Restricted Policy: Another test for adverse impact, involving demonstration that an employer’s hiring practices exclude a protected group, whether intentionally or not.
The restricted policy approach means demonstrating that the employer’s policy intentionally excluded members of a protected group. Here the problem is usually obvious – such as policies against hiring bar tenders under six feet tall. Evidence of restricted policies such as these is enough to prove adverse impact and to expose an employer to litigation.
Population comparisons: This approach compares: (1) the percentage of Hispanic (or black or other minority / protected group)a and white workers in the organization with (2) the percentage of the corresponding groups in the labor market, where labor market is usually defined as the US Census data for that Standard Metropolitan Statistical Area.
For some jobs, such as laborer or secretary, it makes sense to compare the percentage of minority employees with the percentage of minorities in the surrounding community since these employees will come from the community. However, for other jobs, such as engineer, the surrounding community may not be the relevant labor market, since recruiting may be nationwide or even global. Determining whether an employers has enough black engineers might thus involve determining the number of black engineers available nationwide rather than just in the surrounding community. Defining the relevant labor market is therefore crucial.
Mc Donnell Douglas Test: Lawyers in disparate impact cases use approaches unintentionally screening out disproportionate numbers of women or minorities (an adverse impact, in other words)>lawyers use the McDonnell Douglas test for showing (intentional) disparate treatment, rather than (unintentional) disparate impact.
This test grew out of a case at the former McDonnell Douglas Corporation. The applicant was qualified but the employer rejected the person and continued seeking applicants. Does this show that the hiring company intentionally discriminated against the female or minority candidate? The US Supreme Court set four rules for applying the McDonnell Douglas test:
1) that the person belongs to a protected class;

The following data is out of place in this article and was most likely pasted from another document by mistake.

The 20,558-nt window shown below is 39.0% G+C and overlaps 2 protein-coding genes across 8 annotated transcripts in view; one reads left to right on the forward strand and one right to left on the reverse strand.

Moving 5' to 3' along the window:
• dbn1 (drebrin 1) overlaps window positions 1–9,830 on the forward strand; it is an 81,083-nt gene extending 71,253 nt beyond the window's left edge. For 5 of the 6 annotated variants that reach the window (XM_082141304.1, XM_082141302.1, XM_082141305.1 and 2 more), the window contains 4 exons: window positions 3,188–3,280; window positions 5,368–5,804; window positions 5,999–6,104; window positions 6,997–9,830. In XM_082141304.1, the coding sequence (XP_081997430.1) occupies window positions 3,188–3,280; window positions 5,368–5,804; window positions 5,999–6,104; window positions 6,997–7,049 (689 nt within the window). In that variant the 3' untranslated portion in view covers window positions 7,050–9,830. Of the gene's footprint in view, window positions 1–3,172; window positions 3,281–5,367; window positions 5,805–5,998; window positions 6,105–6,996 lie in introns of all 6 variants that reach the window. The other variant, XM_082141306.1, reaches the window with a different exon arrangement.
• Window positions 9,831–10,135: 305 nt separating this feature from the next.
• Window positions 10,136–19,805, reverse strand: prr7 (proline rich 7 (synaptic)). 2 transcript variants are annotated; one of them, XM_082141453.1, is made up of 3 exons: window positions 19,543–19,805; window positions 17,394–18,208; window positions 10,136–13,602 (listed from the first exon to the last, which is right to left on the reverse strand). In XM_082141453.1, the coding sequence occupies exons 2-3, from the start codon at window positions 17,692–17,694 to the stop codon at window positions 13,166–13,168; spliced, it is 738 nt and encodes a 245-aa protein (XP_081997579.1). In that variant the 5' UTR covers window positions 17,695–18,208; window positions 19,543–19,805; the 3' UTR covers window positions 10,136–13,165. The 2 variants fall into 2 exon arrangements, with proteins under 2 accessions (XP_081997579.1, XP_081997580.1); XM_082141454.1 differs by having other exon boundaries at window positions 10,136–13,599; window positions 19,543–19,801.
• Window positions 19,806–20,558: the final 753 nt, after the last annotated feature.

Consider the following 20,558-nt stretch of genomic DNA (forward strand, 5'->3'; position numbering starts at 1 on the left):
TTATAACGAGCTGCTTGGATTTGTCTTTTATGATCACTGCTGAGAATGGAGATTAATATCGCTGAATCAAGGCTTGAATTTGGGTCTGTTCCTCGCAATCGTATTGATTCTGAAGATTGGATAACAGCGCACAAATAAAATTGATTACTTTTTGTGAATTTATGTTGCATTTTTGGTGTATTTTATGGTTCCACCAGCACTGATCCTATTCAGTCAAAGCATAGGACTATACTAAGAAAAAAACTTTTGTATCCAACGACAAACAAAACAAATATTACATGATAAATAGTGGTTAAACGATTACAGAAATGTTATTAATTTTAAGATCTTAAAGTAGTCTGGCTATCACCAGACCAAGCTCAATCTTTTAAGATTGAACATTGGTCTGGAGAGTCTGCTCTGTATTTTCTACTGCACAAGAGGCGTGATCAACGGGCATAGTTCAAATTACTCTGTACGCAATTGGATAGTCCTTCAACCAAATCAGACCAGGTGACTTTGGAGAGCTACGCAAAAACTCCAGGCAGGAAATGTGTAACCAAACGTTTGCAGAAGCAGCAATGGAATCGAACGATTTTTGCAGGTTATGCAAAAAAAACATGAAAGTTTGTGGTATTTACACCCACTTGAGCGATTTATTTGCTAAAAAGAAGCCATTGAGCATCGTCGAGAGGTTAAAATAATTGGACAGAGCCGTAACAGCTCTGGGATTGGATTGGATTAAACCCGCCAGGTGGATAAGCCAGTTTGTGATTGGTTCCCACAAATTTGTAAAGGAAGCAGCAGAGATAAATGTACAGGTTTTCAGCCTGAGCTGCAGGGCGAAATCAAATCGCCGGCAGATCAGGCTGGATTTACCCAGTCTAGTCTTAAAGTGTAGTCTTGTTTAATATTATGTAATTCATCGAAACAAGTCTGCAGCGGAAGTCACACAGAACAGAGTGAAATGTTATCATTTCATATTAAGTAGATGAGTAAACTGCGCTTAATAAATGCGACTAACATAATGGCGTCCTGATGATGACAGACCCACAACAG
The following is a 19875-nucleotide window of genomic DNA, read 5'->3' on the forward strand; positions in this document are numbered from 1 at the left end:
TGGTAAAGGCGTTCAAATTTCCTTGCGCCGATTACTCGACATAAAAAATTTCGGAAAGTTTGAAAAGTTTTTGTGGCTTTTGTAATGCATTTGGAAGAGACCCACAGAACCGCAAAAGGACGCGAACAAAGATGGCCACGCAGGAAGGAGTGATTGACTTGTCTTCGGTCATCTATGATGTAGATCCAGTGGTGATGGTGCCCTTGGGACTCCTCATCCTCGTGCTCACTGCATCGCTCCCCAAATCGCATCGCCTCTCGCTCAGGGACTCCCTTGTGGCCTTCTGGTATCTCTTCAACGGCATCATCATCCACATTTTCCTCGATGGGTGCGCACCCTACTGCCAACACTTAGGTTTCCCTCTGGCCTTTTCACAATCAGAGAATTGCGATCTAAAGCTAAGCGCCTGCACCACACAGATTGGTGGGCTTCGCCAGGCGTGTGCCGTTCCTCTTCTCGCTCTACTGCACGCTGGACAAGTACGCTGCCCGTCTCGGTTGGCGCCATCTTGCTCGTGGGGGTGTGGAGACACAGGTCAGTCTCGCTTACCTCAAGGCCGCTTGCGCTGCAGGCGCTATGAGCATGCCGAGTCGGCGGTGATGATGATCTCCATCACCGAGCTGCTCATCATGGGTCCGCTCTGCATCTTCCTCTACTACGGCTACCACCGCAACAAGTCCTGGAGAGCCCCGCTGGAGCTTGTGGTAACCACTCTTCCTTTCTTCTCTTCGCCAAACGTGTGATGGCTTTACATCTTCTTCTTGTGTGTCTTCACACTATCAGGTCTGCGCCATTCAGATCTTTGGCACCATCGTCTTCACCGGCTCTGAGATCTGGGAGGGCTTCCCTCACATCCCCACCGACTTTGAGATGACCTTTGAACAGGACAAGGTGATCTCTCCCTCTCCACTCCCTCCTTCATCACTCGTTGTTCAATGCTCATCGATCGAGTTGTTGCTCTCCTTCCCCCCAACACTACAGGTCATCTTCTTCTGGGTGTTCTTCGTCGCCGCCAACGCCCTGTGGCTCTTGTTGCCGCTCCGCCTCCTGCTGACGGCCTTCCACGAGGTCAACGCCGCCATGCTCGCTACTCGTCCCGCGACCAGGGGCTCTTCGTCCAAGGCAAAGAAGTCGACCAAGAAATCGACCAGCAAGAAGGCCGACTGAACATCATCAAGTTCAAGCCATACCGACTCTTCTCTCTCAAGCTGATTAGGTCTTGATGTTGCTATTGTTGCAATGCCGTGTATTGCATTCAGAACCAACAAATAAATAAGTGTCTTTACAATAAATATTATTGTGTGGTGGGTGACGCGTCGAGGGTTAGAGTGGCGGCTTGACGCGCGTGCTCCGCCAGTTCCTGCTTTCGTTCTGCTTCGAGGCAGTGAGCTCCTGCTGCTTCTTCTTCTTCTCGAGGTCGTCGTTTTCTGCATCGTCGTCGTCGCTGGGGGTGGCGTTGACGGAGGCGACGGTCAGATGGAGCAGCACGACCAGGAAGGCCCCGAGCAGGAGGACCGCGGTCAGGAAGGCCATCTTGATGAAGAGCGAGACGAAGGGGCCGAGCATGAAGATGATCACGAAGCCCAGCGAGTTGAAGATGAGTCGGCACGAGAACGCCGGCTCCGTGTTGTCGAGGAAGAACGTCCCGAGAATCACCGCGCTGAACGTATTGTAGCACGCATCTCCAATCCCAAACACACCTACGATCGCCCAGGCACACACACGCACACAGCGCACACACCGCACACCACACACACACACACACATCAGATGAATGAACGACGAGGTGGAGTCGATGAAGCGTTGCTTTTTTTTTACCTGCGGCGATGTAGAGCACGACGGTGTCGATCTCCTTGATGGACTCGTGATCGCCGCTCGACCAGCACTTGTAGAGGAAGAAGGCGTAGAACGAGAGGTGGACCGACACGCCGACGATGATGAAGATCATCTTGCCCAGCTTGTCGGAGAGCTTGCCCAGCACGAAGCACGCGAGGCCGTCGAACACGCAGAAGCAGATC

2) that he or she applied and was qualified for a job for which the employer was seeking applicants
3) that, despite this qualification, he or she was rejected and
4) That, after his or her rejection, the position remained open and the employer continued seeking applications from persons with the complainant’s qualifications.
If the plaintiff meets all these conditions, then a prima facie case of disparate treatment is established. At that point, the employer must articulate a legitimate non discriminatory reason for its action, and produce evidence but not prove that it acted on the basis of such a reason. If it meets this relatively easy standard, the plaintiff then has the burden of proving that the employer’s articulated reason is merely a pretext for engaging in unlawful discrimination.
Example: Assume you turn down a member of a protected group for a job with your firm. You do this based on a test score (although it could have been interview questions, application blank responses, or something else). Further assume that this person feels he or she was discriminated against due to being in a protected class, and decides to sue your company.
Basically, all he or she must do is show that your human resources procedure (such as the selection test) had an adverse impact on members of his or her minority group. There are three main approaches that he or she can apply here: disparate rejection rates, restricted policy, or population comparisons. Once the person proves adverse impact to the court’s satisfaction, the burden of proof shifts to the employer to defend against the discrimination charges
Note that there is nothing in the law that says that because one of your procedures has an adverse impact group, you cannot use the procedure. In fact, it could (and does) happen that some tests screen out disproportionately higher numbers of, say, blacks than whites. What the law does say is that once your applicant has made his or her case (showing adverse impact) the burden of proof shifts to you. Now you (or your company must defend use of the procedure.
There are then basically two defenses employers use to justify an employment practice that has an adverse impact on members of a minority group: the bone fide occupational qualification (BFOQ) defense and the business necessity defense.